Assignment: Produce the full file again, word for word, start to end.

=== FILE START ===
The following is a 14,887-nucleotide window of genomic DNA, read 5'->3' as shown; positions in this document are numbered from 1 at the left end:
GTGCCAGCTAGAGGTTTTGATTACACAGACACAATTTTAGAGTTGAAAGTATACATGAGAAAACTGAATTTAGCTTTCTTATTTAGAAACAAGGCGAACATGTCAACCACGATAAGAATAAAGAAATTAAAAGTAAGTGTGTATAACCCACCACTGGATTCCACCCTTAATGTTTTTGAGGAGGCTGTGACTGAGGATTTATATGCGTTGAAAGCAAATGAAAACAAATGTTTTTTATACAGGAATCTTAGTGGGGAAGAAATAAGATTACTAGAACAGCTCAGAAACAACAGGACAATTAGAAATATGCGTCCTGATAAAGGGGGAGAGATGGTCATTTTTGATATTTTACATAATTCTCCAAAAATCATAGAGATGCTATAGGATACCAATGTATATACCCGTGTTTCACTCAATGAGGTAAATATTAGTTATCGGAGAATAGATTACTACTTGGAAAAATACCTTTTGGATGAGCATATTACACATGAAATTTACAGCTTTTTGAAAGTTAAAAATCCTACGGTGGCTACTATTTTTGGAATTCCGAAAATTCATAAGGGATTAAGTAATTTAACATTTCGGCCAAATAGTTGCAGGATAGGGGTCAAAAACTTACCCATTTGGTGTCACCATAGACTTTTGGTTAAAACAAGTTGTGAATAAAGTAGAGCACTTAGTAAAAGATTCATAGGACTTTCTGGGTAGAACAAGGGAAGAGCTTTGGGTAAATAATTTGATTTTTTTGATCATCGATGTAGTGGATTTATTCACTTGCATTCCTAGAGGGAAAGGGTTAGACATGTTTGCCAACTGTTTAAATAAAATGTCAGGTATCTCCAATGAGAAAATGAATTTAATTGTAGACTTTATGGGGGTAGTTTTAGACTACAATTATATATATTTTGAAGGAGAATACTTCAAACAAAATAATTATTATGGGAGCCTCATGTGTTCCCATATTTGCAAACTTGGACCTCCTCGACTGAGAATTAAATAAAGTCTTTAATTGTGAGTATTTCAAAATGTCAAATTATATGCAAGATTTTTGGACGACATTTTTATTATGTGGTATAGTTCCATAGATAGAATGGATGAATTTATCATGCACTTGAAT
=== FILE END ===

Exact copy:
The following is a 14,887-nucleotide window of genomic DNA, read 5'->3' as shown; positions in this document are numbered from 1 at the left end:
GTGCCAGCTAGAGGTTTTGATTACACAGACACAATTTTAGAGTTGAAAGTATACATGAGAAAACTGAATTTAGCTTTCTTATTTAGAAACAAGGCGAACATGTCAACCACGATAAGAATAAAGAAATTAAAAGTAAGTGTGTATAACCCACCACTGGATTCCACCCTTAATGTTTTTGAGGAGGCTGTGACTGAGGATTTATATGCGTTGAAAGCAAATGAAAACAAATGTTTTTTATACAGGAATCTTAGTGGGGAAGAAATAAGATTACTAGAACAGCTCAGAAACAACAGGACAATTAGAAATATGCGTCCTGATAAAGGGGGAGAGATGGTCATTTTTGATATTTTACATAATTCTCCAAAAATCATAGAGATGCTATAGGATACCAATGTATATACCCGTGTTTCACTCAATGAGGTAAATATTAGTTATCGGAGAATAGATTACTACTTGGAAAAATACCTTTTGGATGAGCATATTACACATGAAATTTACAGCTTTTTGAAAGTTAAAAATCCTACGGTGGCTACTATTTTTGGAATTCCGAAAATTCATAAGGGATTAAGTAATTTAACATTTCGGCCAAATAGTTGCAGGATAGGGGTCAAAAACTTACCCATTTGGTGTCACCATAGACTTTTGGTTAAAACAAGTTGTGAATAAAGTAGAGCACTTAGTAAAAGATTCATAGGACTTTCTGGGTAGAACAAGGGAAGAGCTTTGGGTAAATAATTTGATTTTTTTGATCATCGATGTAGTGGATTTATTCACTTGCATTCCTAGAGGGAAAGGGTTAGACATGTTTGCCAACTGTTTAAATAAAATGTCAGGTATCTCCAATGAGAAAATGAATTTAATTGTAGACTTTATGGGGGTAGTTTTAGACTACAATTATATATATTTTGAAGGAGAATACTTCAAACAAAATAATTATTATGGGAGCCTCATGTGTTCCCATATTTGCAAACTTGGACCTCCTCGACTGAGAATTAAATAAAGTCTTTAATTGTGAGTATTTCAAAATGTCAAATTATATGCAAGATTTTTGGACGACATTTTTATTATGTGGTATAGTTCCATAGATAGAATGGATGAATTTATCATGCACTTGAAT